The fruit of any of several tropical vines of the gourd family. Also called the “loofah,” “rag gourd,” and “vegetable sponge.” The dried insides of these gourds can be used as a sponge.
You can grow your own absorbent sponge to use in the bath or as a dishcloth. The young fruits, flowers and leaves can be eaten as a vegetable. It is the ornamental gourd LOOFAH or LUFFA, known also as the ‘vegetable sponge’ or the ‘dishcloth gourd’…
Loofah is a fast-growing, long-season, warm-climate vine plant that can climb up to 15 feet high.The Loofah plant itself is similiar to a cucumber and produces sprawling vines up to 15 to 20 feet in length.
Any of seven species of annual climbing vines constituting the genus Luffa, of the gourd family (Cucurbitaceae).
There are other gourds, such as the Chinese watermelon, or wax gourd (Benincasa hispida), teasel gourd (Cucumis dipsaceus), snake gourd (Trichosanthes anguina), and dishcloth gourd and sponge gourd (species of the genus Luffa).
A native of the Asian tropics, loofah is found throughout warm tropical, sup-tropical and temperate areas.
The Loofah is a quick growing annual curcubit. Give it a trellis or something to climb on. Plant seed after all danger of frost is past and the soil is warm in hills 3 feet apart in rows at least 4 feet apart.
Cultural requirements are the same as for other members of the cucurbit family. Fruit for consumption as a vegetable is ready to harvest in about 100 days. Harvest when 6 to 8 inches in length and still tender. Allow another 30 days for the fruit to fully mature if it is to be used as a gourd or as a dishcloth.
A sturdy plant which is easily grown, even in poor soils. Loofah does not tolerate sustained temperatures below 18°C. Relatively resistant to mildew. The seeds remain viable for several years when stored under dry conditions. Plants are vigorous growing vines related to melons and squash, and are grown in the same way. Plants are more productive when trained on a trellis and can produce 10 to 20 fruit per plant.
The fibrous material inside the ripe fruit is dried to make a cloth-like sponge.
Has a large yellow edible flower. Female flowers are moderate to good nectar suppliers, male blooms yield a good pollen value. The loofah’s profuse and continuous blossoming during rainy periods provides excellent bee colony build-up and maintenance forage. Recommended for planting to increase honey production.
The mature seeds, young flowers and young leaves of the Loofah are also edible.
Sliced fruit (less than 10cm / 6inches long) goes well cooked with egg in a stir-fry, soups, quiche etc. The ridged Loofah is considered the tastiest of all, as the common and other varieties occasionally develop a bitter taste. Tender loofah fruits can be added raw to salads or cut up in soups in the same way as okra. The real gastronomie utility for this vegetable lies in its ability to substitute for zucchini or squash, or for egg plant in parmigiana. In Japan, one of the world’s biggest producers and consumers, the fruit is sliced and sun-dried. In India the gourds are popular in curries, while Malaysians relish the young leaves, raw, and the Annamese people of China like to eat the male flowers and flower buds, The blooms can be dipped and sauteed. Jams and jellies are prepared with the flowers.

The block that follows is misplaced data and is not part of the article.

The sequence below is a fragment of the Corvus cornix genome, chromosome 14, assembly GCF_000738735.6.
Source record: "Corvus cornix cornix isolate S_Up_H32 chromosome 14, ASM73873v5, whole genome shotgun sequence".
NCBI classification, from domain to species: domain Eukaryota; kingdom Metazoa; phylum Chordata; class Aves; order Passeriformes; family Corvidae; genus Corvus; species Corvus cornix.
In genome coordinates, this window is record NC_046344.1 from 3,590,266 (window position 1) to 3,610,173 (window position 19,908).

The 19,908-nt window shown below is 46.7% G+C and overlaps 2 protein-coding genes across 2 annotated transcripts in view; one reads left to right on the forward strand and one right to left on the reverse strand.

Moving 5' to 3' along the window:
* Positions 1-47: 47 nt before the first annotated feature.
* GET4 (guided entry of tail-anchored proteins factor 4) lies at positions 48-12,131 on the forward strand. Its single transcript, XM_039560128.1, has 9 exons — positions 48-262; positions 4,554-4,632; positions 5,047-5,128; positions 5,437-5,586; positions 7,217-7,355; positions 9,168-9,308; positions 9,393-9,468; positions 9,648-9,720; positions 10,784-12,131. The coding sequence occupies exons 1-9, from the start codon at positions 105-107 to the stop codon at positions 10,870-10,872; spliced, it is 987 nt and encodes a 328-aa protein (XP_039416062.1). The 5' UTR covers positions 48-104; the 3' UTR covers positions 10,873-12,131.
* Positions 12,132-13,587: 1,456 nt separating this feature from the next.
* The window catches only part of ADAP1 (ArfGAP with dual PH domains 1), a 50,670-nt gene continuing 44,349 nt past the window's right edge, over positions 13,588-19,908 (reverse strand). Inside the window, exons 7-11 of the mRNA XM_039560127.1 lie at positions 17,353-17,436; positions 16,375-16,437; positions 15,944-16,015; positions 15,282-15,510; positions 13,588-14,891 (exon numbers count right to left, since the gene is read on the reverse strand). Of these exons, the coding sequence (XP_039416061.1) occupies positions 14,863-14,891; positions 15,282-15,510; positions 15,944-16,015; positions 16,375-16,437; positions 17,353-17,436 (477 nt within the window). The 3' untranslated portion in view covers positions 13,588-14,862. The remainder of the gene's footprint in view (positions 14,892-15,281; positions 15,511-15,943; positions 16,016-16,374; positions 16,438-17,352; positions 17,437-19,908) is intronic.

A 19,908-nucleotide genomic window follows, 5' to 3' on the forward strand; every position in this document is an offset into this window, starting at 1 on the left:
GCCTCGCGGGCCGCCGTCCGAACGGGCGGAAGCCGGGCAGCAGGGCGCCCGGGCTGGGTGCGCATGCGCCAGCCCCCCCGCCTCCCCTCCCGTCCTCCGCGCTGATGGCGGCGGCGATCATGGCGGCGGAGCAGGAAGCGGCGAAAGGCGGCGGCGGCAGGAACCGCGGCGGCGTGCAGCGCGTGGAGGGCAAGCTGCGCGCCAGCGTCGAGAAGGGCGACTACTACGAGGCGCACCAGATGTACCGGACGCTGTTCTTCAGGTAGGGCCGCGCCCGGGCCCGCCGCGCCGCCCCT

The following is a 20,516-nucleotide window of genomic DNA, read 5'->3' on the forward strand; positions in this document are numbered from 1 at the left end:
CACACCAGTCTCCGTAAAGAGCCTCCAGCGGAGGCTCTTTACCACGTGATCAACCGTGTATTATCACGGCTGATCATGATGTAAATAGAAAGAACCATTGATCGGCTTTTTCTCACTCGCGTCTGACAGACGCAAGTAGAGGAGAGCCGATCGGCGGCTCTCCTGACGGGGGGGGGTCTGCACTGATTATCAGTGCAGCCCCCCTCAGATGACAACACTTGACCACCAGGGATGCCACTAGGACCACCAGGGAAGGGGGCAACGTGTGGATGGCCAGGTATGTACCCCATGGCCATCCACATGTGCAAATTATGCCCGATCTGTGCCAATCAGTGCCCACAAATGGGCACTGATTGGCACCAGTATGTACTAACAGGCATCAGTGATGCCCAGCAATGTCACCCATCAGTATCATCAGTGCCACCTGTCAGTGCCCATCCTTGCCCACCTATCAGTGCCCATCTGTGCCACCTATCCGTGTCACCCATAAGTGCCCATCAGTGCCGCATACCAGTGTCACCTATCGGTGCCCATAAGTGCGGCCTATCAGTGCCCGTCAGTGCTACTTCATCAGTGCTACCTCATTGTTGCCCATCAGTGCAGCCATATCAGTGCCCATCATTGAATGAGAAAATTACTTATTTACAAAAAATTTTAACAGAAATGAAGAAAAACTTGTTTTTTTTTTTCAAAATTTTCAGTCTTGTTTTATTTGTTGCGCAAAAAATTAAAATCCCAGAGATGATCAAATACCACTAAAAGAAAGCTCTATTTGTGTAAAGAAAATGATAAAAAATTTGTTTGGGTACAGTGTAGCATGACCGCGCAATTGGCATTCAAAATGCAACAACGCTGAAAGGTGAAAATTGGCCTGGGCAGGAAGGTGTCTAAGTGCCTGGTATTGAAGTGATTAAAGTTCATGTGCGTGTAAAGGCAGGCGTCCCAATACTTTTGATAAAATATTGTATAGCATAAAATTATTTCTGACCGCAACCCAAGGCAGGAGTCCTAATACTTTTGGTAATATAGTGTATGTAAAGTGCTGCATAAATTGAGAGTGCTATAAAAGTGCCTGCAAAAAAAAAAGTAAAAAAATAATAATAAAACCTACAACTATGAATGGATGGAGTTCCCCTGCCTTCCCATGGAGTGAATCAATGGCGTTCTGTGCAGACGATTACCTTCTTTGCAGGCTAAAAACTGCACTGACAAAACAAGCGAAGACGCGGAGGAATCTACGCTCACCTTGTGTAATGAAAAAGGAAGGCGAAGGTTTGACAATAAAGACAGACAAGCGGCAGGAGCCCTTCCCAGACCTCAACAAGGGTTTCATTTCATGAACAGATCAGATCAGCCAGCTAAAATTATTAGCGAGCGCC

The tasty vegetable, may be prepared similiar to okra or zucchini. Can also be sliced and utilized raw like a cucumber.
When preparing, the ridges can be thinly peeled, but the remaining skin can be eaten.
Since the meat of this squash is very absorbant, it takes on the flavours of other ingredients as it cooks. As a very small and young squash, it is sliced into round pieces and used as an ingredient for soups, stews and rice dishes. Larger sized squash are most often served as a vegetable dish or cut into smaller pieces for stir-fried dishes.
A good quality oil can be extracted from the seeds to be used in the manufacture of cosmetics and medicines.
It is reputed to be a blood cleanser and good for the kidneys, to benefit the liver, lungs, heart and stomach; having a cooling effect on the body; also used for migraines, lumbago, bronchitis and uterine bleeding.
This versatile plant has served for hundreds of years as a healing agent. Loofah seeds are emetic and purgative, and the leaves are used by the Chinese in a treatment for skin diseases. In Japan a preparation made from loofah is sold as a skin softener. According to a sixteenth century Chinese herbalist, “The fresh fruit is considered to be cooling and beneficial to the intestines”.
Drying – pick when the fruit starts to turn yellow. Take off the skin and shake out the seeds, soaking the sponge in clean water for one night.
Dry in the sun the following day and you have your sponge.
This spongelike product is used for bathing, for washing dishes, and as an industrial fibre. Loofah offers a renewable altemative to the endangered sea sponge.
Loofah gourds can also be processed into pot holders, doormats, gloves, sandals, caps, hats, waistcoats, stuffing for mattresses and saddles and have many other uses. Loofah readily takes dyes and can be embroidered for the crafting of decorated bags, place mats and garments.